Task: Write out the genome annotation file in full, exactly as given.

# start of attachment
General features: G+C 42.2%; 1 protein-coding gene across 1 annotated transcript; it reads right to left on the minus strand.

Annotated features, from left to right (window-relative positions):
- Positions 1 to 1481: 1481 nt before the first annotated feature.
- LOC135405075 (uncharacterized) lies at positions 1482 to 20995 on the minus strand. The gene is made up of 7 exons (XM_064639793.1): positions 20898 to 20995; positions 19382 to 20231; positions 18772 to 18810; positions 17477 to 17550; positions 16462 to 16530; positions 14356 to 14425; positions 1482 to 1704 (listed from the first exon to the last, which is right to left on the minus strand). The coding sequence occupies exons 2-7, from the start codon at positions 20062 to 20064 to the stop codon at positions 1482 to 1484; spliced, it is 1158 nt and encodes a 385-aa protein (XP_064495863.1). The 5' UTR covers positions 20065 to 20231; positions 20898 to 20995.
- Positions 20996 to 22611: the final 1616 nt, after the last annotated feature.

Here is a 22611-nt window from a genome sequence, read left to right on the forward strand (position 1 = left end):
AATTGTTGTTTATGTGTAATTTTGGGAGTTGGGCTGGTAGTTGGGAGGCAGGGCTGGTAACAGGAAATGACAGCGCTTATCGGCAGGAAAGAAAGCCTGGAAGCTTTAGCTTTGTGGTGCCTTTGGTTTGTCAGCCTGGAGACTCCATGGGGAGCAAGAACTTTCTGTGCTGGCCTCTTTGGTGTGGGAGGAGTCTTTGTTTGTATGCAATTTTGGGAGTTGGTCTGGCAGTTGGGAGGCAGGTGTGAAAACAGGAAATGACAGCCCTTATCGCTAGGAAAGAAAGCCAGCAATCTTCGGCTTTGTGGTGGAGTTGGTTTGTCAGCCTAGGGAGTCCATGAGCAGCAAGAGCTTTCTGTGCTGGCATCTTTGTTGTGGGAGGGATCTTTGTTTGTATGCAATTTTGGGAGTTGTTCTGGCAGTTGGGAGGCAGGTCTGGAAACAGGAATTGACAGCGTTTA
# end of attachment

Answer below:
General features: G+C 42.2%; 1 protein-coding gene across 1 annotated transcript; it reads right to left on the minus strand.

Annotated features, from left to right (window-relative positions):
- Positions 1 to 1481: 1481 nt before the first annotated feature.
- LOC135405075 (uncharacterized) lies at positions 1482 to 20995 on the minus strand. The gene is made up of 7 exons (XM_064639793.1): positions 20898 to 20995; positions 19382 to 20231; positions 18772 to 18810; positions 17477 to 17550; positions 16462 to 16530; positions 14356 to 14425; positions 1482 to 1704 (listed from the first exon to the last, which is right to left on the minus strand). The coding sequence occupies exons 2-7, from the start codon at positions 20062 to 20064 to the stop codon at positions 1482 to 1484; spliced, it is 1158 nt and encodes a 385-aa protein (XP_064495863.1). The 5' UTR covers positions 20065 to 20231; positions 20898 to 20995.
- Positions 20996 to 22611: the final 1616 nt, after the last annotated feature.

Here is a 22611-nt window from a genome sequence, read left to right on the forward strand (position 1 = left end):
AATTGTTGTTTATGTGTAATTTTGGGAGTTGGGCTGGTAGTTGGGAGGCAGGGCTGGTAACAGGAAATGACAGCGCTTATCGGCAGGAAAGAAAGCCTGGAAGCTTTAGCTTTGTGGTGCCTTTGGTTTGTCAGCCTGGAGACTCCATGGGGAGCAAGAACTTTCTGTGCTGGCCTCTTTGGTGTGGGAGGAGTCTTTGTTTGTATGCAATTTTGGGAGTTGGTCTGGCAGTTGGGAGGCAGGTGTGAAAACAGGAAATGACAGCCCTTATCGCTAGGAAAGAAAGCCAGCAATCTTCGGCTTTGTGGTGGAGTTGGTTTGTCAGCCTAGGGAGTCCATGAGCAGCAAGAGCTTTCTGTGCTGGCATCTTTGTTGTGGGAGGGATCTTTGTTTGTATGCAATTTTGGGAGTTGTTCTGGCAGTTGGGAGGCAGGTCTGGAAACAGGAATTGACAGCGTTTA